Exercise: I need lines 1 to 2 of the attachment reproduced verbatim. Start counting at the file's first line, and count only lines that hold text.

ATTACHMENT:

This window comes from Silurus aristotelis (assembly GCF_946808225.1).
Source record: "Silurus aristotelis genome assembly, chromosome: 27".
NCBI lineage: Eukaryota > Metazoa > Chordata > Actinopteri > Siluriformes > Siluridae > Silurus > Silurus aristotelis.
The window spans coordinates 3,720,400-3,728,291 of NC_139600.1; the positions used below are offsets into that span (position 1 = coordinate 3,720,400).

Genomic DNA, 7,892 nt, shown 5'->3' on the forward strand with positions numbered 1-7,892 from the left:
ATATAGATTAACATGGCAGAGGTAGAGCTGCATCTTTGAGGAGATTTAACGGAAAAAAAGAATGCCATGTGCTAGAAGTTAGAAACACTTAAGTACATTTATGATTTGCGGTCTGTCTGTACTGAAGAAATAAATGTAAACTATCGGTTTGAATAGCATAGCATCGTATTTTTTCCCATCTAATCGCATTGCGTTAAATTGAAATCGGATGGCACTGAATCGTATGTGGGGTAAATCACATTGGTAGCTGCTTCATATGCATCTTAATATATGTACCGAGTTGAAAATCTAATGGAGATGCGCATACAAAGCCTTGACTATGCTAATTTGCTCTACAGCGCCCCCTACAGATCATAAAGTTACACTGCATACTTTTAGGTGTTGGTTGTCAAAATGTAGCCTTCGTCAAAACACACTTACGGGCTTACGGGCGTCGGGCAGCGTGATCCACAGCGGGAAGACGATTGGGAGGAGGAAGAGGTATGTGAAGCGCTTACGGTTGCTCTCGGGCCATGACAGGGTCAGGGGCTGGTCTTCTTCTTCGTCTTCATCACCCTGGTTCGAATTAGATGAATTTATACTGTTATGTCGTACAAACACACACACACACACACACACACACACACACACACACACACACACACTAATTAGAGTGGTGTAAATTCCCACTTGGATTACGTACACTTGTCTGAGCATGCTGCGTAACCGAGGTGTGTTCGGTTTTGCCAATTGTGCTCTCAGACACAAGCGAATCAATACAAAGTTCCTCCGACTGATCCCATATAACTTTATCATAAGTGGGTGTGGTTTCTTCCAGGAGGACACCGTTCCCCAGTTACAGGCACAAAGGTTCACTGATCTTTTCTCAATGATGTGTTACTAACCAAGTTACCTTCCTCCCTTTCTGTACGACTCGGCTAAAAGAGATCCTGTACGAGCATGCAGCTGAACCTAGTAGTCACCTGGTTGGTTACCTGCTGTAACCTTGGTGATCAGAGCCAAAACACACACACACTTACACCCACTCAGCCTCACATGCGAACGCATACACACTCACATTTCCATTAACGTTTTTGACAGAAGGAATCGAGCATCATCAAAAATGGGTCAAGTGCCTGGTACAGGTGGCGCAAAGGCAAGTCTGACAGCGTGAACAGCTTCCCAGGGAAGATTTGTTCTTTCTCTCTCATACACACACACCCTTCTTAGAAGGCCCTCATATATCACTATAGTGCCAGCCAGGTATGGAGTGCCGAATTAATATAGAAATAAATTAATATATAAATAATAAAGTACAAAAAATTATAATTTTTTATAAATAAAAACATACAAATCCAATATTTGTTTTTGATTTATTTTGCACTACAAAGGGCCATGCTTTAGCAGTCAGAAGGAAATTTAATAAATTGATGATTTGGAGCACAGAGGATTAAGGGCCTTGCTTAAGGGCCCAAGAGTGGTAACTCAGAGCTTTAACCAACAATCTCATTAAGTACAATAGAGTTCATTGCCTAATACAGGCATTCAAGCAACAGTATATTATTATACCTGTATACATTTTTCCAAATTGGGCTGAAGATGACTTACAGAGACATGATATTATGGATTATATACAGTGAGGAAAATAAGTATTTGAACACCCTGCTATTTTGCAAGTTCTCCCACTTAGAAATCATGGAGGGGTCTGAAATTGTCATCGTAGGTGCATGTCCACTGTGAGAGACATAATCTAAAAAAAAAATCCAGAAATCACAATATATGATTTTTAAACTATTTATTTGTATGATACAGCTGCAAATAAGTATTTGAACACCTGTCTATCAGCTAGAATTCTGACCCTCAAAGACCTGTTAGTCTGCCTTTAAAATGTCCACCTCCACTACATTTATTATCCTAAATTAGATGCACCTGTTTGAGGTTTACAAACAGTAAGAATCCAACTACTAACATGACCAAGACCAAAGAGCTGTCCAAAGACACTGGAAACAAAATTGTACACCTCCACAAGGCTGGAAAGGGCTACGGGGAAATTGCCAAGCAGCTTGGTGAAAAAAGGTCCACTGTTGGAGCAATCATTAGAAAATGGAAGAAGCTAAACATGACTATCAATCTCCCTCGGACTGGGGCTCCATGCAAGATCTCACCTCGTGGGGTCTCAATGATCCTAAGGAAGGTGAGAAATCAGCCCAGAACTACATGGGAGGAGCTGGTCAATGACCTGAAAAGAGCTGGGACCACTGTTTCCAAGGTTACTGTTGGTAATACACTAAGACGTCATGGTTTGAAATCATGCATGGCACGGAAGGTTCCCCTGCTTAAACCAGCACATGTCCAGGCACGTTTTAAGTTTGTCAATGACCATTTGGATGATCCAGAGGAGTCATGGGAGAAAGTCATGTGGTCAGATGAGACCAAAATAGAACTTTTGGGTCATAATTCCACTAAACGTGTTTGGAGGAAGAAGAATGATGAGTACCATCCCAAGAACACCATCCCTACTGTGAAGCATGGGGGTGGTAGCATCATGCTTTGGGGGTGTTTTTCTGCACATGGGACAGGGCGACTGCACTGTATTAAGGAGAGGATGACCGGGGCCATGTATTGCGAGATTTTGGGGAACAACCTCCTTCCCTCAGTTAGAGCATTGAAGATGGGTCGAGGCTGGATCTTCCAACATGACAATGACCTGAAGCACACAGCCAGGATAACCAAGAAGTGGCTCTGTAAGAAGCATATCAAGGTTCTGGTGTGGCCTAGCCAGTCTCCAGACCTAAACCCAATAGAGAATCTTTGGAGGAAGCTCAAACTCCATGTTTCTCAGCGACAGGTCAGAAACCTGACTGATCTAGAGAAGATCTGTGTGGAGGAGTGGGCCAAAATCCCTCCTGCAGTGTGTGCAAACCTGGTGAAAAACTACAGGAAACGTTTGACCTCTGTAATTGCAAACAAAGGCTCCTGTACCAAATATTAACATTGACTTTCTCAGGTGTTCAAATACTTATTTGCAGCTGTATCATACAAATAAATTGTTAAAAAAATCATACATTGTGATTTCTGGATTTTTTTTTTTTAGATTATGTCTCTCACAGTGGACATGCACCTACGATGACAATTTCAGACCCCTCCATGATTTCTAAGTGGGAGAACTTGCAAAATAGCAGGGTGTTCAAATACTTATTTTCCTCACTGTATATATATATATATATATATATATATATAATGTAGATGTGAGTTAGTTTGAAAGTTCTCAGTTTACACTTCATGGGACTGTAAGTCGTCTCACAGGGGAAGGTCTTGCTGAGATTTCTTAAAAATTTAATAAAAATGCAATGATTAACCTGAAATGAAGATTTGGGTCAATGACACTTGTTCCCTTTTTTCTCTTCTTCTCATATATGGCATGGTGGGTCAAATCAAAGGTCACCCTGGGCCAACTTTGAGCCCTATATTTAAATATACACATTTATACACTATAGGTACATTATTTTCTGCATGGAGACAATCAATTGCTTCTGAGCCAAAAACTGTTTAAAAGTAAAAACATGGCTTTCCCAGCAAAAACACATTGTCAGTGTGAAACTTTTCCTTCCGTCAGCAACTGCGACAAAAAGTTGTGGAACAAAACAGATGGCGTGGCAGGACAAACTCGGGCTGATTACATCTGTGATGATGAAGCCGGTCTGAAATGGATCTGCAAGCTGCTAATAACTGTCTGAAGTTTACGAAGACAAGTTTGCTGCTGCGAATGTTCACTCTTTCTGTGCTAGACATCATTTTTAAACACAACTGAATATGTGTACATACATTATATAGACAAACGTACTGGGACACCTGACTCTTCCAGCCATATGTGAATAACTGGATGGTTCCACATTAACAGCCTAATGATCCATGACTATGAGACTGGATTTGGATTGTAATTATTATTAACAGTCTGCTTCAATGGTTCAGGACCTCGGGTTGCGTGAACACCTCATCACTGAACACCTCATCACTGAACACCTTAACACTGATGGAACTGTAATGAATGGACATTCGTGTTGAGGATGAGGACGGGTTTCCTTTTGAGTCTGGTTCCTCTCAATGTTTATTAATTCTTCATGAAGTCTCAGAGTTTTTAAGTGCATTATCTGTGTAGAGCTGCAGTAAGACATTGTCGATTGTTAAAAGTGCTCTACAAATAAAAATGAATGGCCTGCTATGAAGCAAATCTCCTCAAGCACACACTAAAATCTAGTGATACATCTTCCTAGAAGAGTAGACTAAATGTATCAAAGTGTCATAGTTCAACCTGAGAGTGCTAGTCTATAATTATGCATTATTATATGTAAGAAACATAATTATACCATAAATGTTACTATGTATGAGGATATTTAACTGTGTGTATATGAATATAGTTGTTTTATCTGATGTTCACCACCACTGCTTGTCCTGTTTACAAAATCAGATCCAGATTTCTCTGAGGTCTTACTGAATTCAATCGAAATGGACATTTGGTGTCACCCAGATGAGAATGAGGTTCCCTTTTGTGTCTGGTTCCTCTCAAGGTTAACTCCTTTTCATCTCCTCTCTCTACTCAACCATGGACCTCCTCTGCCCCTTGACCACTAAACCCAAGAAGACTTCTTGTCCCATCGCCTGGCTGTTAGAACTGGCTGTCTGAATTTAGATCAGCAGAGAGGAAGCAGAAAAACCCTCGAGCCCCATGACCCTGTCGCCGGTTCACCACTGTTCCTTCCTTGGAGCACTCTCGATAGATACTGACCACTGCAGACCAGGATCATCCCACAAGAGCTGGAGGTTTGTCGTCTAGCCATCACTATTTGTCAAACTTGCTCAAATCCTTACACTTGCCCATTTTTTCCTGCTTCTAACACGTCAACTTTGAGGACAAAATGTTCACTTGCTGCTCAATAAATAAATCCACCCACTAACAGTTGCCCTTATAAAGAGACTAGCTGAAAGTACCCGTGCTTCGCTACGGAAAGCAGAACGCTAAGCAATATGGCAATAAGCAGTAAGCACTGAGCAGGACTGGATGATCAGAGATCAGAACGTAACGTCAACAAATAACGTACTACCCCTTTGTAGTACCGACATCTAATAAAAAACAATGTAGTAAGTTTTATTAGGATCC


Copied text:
This window comes from Silurus aristotelis (assembly GCF_946808225.1).
Source record: "Silurus aristotelis genome assembly, chromosome: 27".